Rubio was eager to talk about Cruz, who was, he said, “just making things up!” But the press had something even more outrageous on its collective mind: Trump had managed to get into a war of words with the Pope. It is 2016, and there are no limits on the fight in the GOP.
Not long after Rubio spoke, half an hour up the road in Clemson, John Kasich’s strategist, John Weaver, undertook to explain to me why all of the other candidates could not possibly win.
We had just watched Kasich, the rough-hewn Ohio governor who pulled off a surprise second-place showing in last week's New Hampshire primary, make a plea for unity and compassion to a packed auditorium. He insisted that there was a “Kasich lane” of the electorate in addition to the establishment and anti-establishment categories; he urged kids to stay off drugs; he gave a hug to a student going through a hard time.
As we stood in the brisk sunshine outside the Strom Thurmond Institute, Weaver, who has the dour sarcasm of the political lifer, laid it out. Cruz, he said, was not well-liked enough to win the hearts of the mainstream of the GOP electorate. “His negative [ratings] are 50 and climbing,” Weaver said. “It’s like he’s trying to outdo Beelzebub.”
As for Rubio, Weaver wanted to know how he planned to parlay third place in Iowa, fifth place in New Hampshire, and a potential third-place showing in South Carolina into eventually winning it all. (National Review on Thursday echoed this idea: “If Rubio can’t win here, with most of the state’s Republican apparatus supporting him, where can he?”) “He’s a rare political talent, like John Edwards, but he’s not built for the long haul,” Weaver said.
Bush, he said, was “so done. He’ll be out of this race by next week, and if he’s not, he’ll be like an athlete who stayed one season too long.” He noted that Bush’s super PAC was currently spending half its television budget in South Carolina attacking Kasich, and he pointed to a report, hotly denied by the Bush team, that the campaign was out of money. Ben Carson, he opined, was “a lovely man, but his campaign’s going nowhere.”
What about Trump, I wanted to know—you know, the frontrunner? Weaver insisted that Trump’s support was solid but had reached its upper limit, and that a majority of Republican voters would refuse to support him in the end. “Trump has a really hard floor, and his conduct in recent days has toughened it, but he also has an equally hard ceiling,” Weaver said, predicting that Trump’s one-third of the vote wouldn’t look so mighty when there were few enough other candidates that they could command a similar share.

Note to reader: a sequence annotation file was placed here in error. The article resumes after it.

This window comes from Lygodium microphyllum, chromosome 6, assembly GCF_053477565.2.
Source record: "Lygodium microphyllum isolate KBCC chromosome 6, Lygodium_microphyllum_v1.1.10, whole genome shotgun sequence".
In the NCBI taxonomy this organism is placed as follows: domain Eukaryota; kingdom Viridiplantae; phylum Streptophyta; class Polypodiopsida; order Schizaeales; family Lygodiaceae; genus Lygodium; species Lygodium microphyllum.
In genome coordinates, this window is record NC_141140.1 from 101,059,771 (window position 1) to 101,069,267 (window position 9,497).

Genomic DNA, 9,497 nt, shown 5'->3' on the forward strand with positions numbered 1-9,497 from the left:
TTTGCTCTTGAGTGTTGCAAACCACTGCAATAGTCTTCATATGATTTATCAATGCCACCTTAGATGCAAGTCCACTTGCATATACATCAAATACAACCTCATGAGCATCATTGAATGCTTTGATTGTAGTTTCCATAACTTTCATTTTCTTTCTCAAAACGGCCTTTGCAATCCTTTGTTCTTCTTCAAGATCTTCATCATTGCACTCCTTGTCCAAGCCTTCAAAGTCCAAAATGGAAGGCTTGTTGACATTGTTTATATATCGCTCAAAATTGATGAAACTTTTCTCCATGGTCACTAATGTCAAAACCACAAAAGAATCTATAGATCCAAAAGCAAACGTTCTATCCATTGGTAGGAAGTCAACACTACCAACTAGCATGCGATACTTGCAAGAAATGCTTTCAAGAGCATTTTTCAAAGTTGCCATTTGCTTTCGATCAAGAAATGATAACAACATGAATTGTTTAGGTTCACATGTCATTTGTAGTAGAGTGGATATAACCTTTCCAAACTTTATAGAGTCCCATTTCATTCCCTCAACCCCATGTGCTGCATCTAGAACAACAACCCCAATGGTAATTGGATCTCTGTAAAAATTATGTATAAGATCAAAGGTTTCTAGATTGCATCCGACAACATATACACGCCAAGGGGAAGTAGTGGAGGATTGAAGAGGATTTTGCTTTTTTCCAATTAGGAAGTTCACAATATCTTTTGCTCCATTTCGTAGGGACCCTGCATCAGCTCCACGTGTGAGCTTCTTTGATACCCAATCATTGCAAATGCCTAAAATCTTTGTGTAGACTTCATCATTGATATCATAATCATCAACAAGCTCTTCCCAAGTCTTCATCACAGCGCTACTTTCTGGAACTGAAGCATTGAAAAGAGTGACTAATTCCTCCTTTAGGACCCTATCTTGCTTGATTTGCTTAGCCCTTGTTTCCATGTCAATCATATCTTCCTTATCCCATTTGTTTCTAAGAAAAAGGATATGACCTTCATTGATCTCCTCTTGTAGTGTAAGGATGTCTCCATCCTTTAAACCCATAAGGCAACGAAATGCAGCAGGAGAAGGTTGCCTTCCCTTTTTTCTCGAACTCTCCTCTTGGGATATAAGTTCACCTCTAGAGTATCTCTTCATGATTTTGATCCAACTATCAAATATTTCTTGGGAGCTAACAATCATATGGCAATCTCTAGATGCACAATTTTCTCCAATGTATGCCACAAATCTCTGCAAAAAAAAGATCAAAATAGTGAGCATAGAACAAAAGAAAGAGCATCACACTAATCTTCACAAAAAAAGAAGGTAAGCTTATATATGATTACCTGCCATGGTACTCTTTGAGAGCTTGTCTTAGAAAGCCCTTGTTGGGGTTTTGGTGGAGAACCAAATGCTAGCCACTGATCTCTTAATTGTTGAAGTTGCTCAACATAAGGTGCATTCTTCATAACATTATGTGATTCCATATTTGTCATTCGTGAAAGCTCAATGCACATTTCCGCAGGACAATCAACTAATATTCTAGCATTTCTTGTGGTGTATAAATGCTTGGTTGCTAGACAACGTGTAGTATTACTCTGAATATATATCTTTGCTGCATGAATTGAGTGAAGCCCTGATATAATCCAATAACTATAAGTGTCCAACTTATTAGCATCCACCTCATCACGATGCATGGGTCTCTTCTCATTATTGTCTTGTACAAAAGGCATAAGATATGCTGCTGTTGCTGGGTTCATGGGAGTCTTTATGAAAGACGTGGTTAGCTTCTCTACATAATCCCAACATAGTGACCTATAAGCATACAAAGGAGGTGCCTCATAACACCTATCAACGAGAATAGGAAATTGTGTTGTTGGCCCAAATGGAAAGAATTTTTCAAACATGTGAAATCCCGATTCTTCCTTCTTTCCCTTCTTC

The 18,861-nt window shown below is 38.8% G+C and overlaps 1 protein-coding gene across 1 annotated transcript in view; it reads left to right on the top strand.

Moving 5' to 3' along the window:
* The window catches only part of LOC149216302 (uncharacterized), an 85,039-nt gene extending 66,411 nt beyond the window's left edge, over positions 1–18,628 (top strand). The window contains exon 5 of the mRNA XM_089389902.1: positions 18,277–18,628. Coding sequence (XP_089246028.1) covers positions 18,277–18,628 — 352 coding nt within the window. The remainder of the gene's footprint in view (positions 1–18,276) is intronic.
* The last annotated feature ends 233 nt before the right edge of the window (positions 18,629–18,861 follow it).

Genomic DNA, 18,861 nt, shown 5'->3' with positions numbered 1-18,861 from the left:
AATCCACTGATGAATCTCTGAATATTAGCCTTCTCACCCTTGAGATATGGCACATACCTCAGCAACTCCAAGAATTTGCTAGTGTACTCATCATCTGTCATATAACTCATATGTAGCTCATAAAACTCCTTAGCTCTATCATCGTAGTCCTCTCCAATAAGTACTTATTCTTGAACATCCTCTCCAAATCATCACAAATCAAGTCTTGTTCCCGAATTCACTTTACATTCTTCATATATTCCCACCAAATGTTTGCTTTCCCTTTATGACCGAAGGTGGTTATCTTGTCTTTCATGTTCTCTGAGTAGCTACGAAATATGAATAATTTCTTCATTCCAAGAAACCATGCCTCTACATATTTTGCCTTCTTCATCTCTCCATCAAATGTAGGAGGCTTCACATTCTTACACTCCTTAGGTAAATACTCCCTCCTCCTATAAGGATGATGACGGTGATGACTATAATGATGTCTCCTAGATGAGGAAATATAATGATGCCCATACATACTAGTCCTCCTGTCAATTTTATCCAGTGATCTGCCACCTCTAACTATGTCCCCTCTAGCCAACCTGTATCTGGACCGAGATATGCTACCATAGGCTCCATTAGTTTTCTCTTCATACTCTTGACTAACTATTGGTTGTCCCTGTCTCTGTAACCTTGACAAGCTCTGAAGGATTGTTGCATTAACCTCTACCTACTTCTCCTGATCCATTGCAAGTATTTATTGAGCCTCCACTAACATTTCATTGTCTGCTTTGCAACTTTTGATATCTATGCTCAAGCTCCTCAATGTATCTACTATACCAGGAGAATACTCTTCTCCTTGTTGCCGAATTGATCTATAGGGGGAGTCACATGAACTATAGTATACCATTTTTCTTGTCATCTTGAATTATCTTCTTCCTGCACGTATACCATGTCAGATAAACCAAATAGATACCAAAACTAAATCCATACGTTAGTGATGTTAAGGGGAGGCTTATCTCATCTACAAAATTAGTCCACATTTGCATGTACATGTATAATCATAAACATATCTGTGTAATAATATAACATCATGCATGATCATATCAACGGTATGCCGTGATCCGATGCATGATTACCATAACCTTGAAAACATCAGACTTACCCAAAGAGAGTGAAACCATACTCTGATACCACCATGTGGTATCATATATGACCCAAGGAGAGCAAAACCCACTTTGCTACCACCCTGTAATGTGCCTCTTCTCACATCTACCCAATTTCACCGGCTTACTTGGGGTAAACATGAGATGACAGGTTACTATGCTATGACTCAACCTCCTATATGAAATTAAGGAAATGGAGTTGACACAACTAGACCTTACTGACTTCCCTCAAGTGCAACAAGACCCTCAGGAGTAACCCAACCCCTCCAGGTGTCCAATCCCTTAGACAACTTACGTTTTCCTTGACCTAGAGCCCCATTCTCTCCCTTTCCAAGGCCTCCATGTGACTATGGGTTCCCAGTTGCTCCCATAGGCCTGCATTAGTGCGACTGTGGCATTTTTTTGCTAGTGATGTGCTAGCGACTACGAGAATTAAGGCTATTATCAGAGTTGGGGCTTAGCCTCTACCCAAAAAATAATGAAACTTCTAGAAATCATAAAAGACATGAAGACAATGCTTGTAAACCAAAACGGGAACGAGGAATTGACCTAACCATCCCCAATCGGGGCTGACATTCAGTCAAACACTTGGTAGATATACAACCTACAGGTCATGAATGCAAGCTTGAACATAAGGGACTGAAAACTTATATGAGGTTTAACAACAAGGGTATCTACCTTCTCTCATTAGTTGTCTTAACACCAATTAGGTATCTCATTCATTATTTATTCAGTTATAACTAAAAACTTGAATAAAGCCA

That leaves Kasich, of course, but Weaver’s affirmative case for his candidate seemed as farfetched as the candidates he derided. Kasich hoped to collect some delegates in the Super Tuesday states of Vermont, Massachusetts, Virginia, and Tennessee, all of which award delegates proportionally to the voting results rather than giving them all to the winner. His was “the best organized campaign in Mississippi,” and would “punch above our weight” there on March 8, when he also expected to do well in Michigan. And on March 15—nearly a month away—would come his home state of Ohio.
At no point, I noticed, did Weaver actually forecast a win for his candidate; it was a strategy to rack up delegates and hope that the field will clear—and that he wouldn’t get lost in the shuffle. I asked him what he would consider a good showing in South Carolina, where Kasich had decided to campaign vigorously in the final days despite a skin-and-bones campaign operation here and a struggle to connect with the state’s conservative voters.
“We want to do well enough to keep Jeb from doing well,” Weaver said bluntly. “If we knock him out of the race, it’s a victory.”
The problem with this campaign is that nobody seems inclined to heed the writing on the wall. In an interview with NBC on Tuesday, Jeb insisted he was “in it for the long haul.” His campaign’s strategy is similar to Kasich’s—to stick around and wait out the other non-Trump candidates. Carson, meanwhile, said on Thursday that he still liked his chances and that it was too soon to count him out: “You don’t call the game after the second or third inning.”
All these men are carrying grudges that losing might only inflame. Bush has an Oedipal relationship with Rubio, a onetime protégé he has turned on in sharply personal terms, tearing apart the Florida Republican establishment that felt loyal to both men. Carson may be staying in to get back at Cruz, whom he accuses of dirty tricks in Iowa, and who would almost certainly get most of his voters if he dropped out. Kasich still harbors some resentment of the Bushes from his first presidential run, in 2000: George W. Bush coopted his message of compassionate conservatism, steamrolled the GOP establishment, and killed the White House dreams of the brash young representative in the crib.
Getting out would help the rivals they deplore. Why not stick around—and prolong the gridlock?
This brings us, naturally, to Trump, the towering frontrunner (never mind that one poll this week that had Cruz overtaking him nationally), and the man responsible for setting the race’s current tone. To many Republicans, it was flabbergasting to hear Trump, in Saturday's debate, attack the Bushes in terms you might expect to hear from a Democrat, accusing W. of failing to protect America from terrorism and lying to draw the country into a disastrous war. Trump also had kind words for Planned Parenthood.